Press Briefing by Jeff Bader, NSC Senior Director for Asian Affairs
Via Conference Call
4:32 P.M. EDT
MR. BADER: Thank you very much. President Hu and President Obama met for about an hour and a half this afternoon. This is the fourth time they’ve met. They met earlier in London, in New York, and numerous meetings in Beijing during the visit. They last spoke on the phone on the 1st. I would describe the tone of today’s conversation as positive and constructive. It was a meeting without talking points -- a conversation between two leaders who are familiar and comfortable talking with each other about bilateral relations and where they stand.
The two Presidents discussed ways to expand our interests and responsibilities in dealing with global challenges, in particular non-proliferation and the global economic recovery. They agreed that the U.S. and China need to take concrete actions on these issues to underpin our development of a partnership.
Specifically on non-proliferation, much of the discussion of the meeting focused on Iran. The issue was discussed at length. The Chinese very clearly share our concern about the Iranian nuclear program. They share our overall goal of preservation of the non-proliferation regime. The U.S. and China, along with other members of the P5-plus-1, are united in our dual-track approach to the Iran nuclear issue.
During the meeting President Obama and Hu underscored their agreement that Iran must meet its international nuclear non-proliferation obligations. The two Presidents agreed to instruct their delegations to work with the P5-plus-1 and U.N. Security Council representatives on a sanctions resolution. The resolution will make clear to Iran the costs of pursuing a nuclear program that violates Iran’s obligations and responsibilities.
The discussion was as sign of international unity on Iran. The Chinese are actively at the table in New York in discussions with Ambassador Rice, as well as the other (inaudible) the P5-plus-1. The meeting today is another sign of international unity on this issue. It’s also I think a strong indication of the way in which the U.S. and China are working together in a positive way on Iran and other issues.
The other issue that occupied obviously discussion was the economic situation, the global economic situation. The President reaffirmed his view that it is important for a global and sustained -- sustained and balanced global economic recovery that China move toward a more market-oriented exchange rate -- would have to be an essential contribution to that objective.
The President also noted his concern over some market access issues, market access barriers, in China and the need to address them as part of the rebalancing effort. That's all I'll say by way of introduction.
One other thing, if I could -- excuse me. At 3:30 p.m. the meeting broke for one minute. President Obama told President Hu about the tragedy in West Virginia, the loss of our miners. And he called for a moment of silence for us to think about those miners who lost their lives in West Virginia. He also noted that in the last 10 days, 85 miners lost their lives in Shanxi province in China; asked that we remember them, as well. And both delegations, led by President Obama and President Hu, stood for a minute of silence.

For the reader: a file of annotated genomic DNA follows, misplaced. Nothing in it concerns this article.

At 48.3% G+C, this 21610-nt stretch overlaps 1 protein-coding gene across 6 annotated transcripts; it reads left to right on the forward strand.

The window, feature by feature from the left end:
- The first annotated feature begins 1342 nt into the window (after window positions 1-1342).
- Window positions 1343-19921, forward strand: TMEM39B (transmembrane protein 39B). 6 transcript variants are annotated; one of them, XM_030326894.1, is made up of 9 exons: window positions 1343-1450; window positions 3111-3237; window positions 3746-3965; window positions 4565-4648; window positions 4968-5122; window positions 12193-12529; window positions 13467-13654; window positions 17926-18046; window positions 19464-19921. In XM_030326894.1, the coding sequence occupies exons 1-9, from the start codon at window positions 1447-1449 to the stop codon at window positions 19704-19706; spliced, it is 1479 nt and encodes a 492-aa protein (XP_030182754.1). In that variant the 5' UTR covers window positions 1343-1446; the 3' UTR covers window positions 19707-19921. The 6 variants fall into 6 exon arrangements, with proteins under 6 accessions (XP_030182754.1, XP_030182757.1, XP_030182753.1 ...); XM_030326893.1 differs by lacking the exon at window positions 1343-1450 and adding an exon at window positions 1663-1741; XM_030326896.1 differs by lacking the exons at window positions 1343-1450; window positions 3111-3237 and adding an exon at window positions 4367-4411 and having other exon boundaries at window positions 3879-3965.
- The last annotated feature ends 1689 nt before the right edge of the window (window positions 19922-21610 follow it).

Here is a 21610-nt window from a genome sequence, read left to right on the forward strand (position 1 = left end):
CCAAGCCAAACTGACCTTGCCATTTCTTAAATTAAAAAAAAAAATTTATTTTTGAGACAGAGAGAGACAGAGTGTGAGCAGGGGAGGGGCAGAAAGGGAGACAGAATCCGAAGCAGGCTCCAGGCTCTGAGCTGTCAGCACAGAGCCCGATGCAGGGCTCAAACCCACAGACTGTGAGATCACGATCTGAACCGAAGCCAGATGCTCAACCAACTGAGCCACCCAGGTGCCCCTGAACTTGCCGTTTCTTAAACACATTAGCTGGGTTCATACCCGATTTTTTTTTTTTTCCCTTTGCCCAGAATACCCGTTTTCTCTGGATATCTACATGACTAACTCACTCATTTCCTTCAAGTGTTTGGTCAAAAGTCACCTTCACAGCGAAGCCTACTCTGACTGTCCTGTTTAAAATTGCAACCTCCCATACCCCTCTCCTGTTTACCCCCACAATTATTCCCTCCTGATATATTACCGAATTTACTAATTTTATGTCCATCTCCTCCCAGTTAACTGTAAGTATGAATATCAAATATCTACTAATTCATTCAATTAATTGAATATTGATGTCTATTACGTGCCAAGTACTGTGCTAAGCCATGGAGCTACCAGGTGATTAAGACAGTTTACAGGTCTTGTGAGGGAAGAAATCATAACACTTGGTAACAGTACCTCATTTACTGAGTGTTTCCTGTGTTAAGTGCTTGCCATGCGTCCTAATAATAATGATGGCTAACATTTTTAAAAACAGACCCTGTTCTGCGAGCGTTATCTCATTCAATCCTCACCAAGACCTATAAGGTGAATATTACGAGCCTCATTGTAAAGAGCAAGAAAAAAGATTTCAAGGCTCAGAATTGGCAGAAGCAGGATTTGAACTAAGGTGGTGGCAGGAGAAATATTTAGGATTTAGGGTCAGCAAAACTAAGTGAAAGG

MR. GIBBS: Let’s do a couple questions, but we've got to go because we’re late.
Q Just a real quick one. To be clear, the Chinese have given their commitment to some form of sanctions? Is that the takeaway from this?
MR. BADER: The Chinese agreed that -- the two Presidents agreed that the two delegations should work on a sanctions resolution in New York, and that's what we’re doing.
Q But they haven’t agreed to anything specific yet?
MR. BADER: We are going to be -- we’ve started to work that and we’re going to be working on that in the coming days -- coming days and weeks.
Q Any sense on timing on that -- weeks instead of months?
MR. RHODES: I can say, Jeff, first, that you’ve heard the President say that we expect a resolution this spring, which will be a matter of weeks. And so he believes that we need to move forward with urgency to get that done.
Jeff can speak to the Chinese part of this. I'll just say that President Medvedev and President Obama both, I think you saw, shared a sense of an agreement about the need for strong sanctions and urgency about moving forward. But, Jeff, do you want to speak to the Chinese piece of this?
MR. BADER: I'd just say that the President in the meeting made clear the sense of urgency, and the Chinese made clear that they are prepared to work with us.
Q Jeff, can I ask you if the issue of climate change came up in the meeting? And also on the currency, what did the Chinese say in response to that? And also, was there any talk of the deadline on the sanctions -- I mean, on the currency?
MR. BADER: Well, on climate change, it did not come up. Time simply ran out and we were not able to. We would have loved to have discussed it but time is always a problem in these meetings.
On the Chinese response on RMB, I think you have to talk to the Chinese about their position on that. I'd rather not get into characterizing the Chinese position.
And I’m sorry, was there a third question?
Q Oh, just about the deadline that you just postponed for labeling them a currency manipulator or not labeling them a currency manipulator -- did that issue come up?
MR. BADER: The rebalancing issue was discussed. I'd rather not get beyond what the President has said on the subject, but --
MR. GIBBS: I’d point you to what Secretary Geithner has said about that in his statement about the report.
Hey, Jeff, we’re going to get these guys loaded back up. Thank you.
4:40 P.M. EDT